Class Action Lawsuit Filed Over San Bruno Pipeline Explosion

The massive <"">pipeline explosion that shot a fireball over 1,000 feet in the air and sent flames tearing across a California neighborhood is seeing its first class-action lawsuit. The horrific accident killed eight and devastated 37 homes and is being blamed on Pacific Gas and Electric (PG&E), said Mercury News, citing the lawsuit. Scores were injured and dozens of other homes were damaged. A power outage at the utility preceded the blast.

Now, Daniele DiTrapani, a resident of the San Bruno neighbored hit by the explosion just filed a lawsuit in the San Mateo County Superior Court for unspecified damages to be paid to him and others, said Mercury News. Another, prior, lawsuit filed September 17th, also by a San Bruno resident, is seeking to have the utility relinquish control of a $100 million victims fund to an independent third-party, noted Mercury News.

According to the lawsuit, DiTrapani was at home on September 9th, when the blast occurred; he “has been injured and suffered damages,” according to the lawsuit, quoted Mercury News.

This lawsuit is the second class-action against the utility in the days following the explosion and claims PG&E was negligent and that it was the utility’s actions or lack of action that caused the 30-inch pipe to explode, added Mercury News. The complaint also alleges that residents there have been “contaminated by debris, ash, (and) toxins” due to the blast and fire, according to lawsuit documents.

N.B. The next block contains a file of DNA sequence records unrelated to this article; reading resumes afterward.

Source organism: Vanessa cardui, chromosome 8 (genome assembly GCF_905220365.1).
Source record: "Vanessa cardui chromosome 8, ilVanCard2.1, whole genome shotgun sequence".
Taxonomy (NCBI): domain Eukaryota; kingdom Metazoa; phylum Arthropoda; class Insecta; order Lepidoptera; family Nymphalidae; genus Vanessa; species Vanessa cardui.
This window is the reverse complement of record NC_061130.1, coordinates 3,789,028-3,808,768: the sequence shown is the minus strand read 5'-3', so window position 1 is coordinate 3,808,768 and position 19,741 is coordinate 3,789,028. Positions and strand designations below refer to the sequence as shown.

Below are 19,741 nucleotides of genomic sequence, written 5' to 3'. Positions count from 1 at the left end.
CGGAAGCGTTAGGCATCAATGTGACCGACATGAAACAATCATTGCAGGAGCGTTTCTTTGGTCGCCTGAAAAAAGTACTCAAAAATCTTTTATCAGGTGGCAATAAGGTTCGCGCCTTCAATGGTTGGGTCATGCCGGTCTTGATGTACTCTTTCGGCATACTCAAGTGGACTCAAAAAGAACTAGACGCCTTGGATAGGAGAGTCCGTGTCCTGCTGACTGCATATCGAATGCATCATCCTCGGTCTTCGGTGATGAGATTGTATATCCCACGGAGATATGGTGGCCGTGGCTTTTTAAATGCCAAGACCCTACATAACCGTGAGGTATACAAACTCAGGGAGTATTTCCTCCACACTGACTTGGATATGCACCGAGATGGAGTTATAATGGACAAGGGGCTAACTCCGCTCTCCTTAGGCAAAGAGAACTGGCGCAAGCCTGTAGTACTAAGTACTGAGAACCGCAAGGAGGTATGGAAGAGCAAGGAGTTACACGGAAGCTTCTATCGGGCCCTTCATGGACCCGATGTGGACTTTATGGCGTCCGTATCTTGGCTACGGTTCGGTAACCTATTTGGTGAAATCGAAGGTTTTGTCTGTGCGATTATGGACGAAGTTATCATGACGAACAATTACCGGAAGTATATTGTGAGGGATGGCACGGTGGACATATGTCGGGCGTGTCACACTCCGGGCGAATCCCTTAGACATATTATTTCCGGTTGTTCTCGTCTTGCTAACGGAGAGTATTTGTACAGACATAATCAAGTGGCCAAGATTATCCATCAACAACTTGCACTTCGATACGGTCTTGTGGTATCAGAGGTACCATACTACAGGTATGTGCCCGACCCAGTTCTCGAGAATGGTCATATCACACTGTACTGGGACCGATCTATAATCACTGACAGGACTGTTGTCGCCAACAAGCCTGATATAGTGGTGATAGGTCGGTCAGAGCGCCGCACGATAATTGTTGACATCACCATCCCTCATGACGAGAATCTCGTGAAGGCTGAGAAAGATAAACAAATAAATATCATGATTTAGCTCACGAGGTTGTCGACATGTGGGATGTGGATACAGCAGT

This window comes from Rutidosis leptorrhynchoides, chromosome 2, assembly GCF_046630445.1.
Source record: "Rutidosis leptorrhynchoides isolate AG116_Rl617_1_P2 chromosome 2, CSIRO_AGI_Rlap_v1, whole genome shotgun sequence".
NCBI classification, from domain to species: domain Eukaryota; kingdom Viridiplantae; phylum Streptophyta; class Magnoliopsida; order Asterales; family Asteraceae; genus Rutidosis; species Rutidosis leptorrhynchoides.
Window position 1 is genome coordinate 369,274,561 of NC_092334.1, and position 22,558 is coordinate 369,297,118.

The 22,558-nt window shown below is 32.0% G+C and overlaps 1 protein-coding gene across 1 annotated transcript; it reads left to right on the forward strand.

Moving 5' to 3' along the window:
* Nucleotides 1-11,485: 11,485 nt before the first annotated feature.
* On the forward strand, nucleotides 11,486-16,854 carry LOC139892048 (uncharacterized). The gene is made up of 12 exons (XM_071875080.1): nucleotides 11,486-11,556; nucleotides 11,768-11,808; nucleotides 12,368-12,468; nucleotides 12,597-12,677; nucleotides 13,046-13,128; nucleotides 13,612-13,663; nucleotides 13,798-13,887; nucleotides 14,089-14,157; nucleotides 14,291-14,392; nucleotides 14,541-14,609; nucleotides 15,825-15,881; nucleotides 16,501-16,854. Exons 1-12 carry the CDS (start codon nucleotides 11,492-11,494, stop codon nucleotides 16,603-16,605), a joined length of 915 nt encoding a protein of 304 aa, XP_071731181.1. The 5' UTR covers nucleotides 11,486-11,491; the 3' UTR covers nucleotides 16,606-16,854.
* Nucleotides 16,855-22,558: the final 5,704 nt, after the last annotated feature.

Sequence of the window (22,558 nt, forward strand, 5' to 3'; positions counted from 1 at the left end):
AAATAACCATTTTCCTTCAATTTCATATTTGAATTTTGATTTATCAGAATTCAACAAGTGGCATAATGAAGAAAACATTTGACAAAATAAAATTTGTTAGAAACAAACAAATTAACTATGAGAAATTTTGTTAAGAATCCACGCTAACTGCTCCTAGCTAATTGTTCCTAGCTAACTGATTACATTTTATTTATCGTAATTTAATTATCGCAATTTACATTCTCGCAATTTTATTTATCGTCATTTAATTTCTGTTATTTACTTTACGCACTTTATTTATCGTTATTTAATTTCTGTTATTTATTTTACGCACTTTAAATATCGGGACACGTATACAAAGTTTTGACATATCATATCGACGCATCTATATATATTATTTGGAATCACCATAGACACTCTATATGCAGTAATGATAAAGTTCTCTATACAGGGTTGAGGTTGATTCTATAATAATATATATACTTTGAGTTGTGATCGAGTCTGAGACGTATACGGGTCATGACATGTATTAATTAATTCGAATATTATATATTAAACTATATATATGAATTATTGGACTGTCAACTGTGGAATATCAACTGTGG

We recently wrote that an investigation into the explosion was focusing on work performed on a sewer near the ruptured line in 2008. According to the LA Times previously, the method used by the city to replace the sewer line is known to pose risks to nearby pipes.

Meanwhile, according to the lawsuit, cleanup timing remains unclear as does a timeframe for when San Bruno can return to a so-called “normal state,” quoted Mercury News. The lawsuit indicates that response and clean-up are estimated at over $10 million, with debris removal running about $2 million, noted Mercury News.

In response to the explosion, two US Democratic senators from California-Senators Dianne Feinstein and Barbara Boxer—just introduced a bill to impose more stringent pipeline safety standards, according to the LA Times previously. Speier also announced legislation to mandate pipeline operators nationwide equip lines with an automatic shut-off, said Mercury News, noting that this technology would have reduced the San Bruno explosion’s ferocity.

As part of the bill, pipeline operators would also have to advise homeowners if they live in proximity to high-pressure gas mains, said Mercury News. The manual shut-off process took nearly two hours following the San Bruno explosion, according to PG&E, said Mercury News in an earlier report.

The Feinstein Boxer bill also mandates that automatic electronic valves replace current manual valves and that in-line inspection devices be installed, federal officials create standards for leak detection devices, federal inspector personnel be doubled, safety violation fines be increased, and older lines in seismic areas be prioritized, among other requirements, said the LA Times, previously.

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